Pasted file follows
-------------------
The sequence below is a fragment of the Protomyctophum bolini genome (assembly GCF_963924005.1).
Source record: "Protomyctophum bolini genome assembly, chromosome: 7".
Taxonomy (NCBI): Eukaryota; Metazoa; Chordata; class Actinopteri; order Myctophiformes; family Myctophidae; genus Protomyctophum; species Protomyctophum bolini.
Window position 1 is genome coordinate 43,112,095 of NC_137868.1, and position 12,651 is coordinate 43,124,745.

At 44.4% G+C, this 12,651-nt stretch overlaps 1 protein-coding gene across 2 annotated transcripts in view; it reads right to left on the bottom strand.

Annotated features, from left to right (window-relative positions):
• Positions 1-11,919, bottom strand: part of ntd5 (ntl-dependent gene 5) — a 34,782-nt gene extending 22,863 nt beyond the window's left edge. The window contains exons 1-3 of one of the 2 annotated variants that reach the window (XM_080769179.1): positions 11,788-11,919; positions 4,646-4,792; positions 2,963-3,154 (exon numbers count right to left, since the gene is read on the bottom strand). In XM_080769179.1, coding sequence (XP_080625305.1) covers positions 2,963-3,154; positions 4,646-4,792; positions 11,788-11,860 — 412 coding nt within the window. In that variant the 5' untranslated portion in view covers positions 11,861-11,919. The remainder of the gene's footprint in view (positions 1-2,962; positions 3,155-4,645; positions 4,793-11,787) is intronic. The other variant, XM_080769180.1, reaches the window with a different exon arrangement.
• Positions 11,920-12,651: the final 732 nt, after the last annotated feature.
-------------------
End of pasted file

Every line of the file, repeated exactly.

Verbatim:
The sequence below is a fragment of the Protomyctophum bolini genome (assembly GCF_963924005.1).
Source record: "Protomyctophum bolini genome assembly, chromosome: 7".
Taxonomy (NCBI): Eukaryota; Metazoa; Chordata; class Actinopteri; order Myctophiformes; family Myctophidae; genus Protomyctophum; species Protomyctophum bolini.
Window position 1 is genome coordinate 43,112,095 of NC_137868.1, and position 12,651 is coordinate 43,124,745.

At 44.4% G+C, this 12,651-nt stretch overlaps 1 protein-coding gene across 2 annotated transcripts in view; it reads right to left on the bottom strand.

Annotated features, from left to right (window-relative positions):
• Positions 1-11,919, bottom strand: part of ntd5 (ntl-dependent gene 5) — a 34,782-nt gene extending 22,863 nt beyond the window's left edge. The window contains exons 1-3 of one of the 2 annotated variants that reach the window (XM_080769179.1): positions 11,788-11,919; positions 4,646-4,792; positions 2,963-3,154 (exon numbers count right to left, since the gene is read on the bottom strand). In XM_080769179.1, coding sequence (XP_080625305.1) covers positions 2,963-3,154; positions 4,646-4,792; positions 11,788-11,860 — 412 coding nt within the window. In that variant the 5' untranslated portion in view covers positions 11,861-11,919. The remainder of the gene's footprint in view (positions 1-2,962; positions 3,155-4,645; positions 4,793-11,787) is intronic. The other variant, XM_080769180.1, reaches the window with a different exon arrangement.
• Positions 11,920-12,651: the final 732 nt, after the last annotated feature.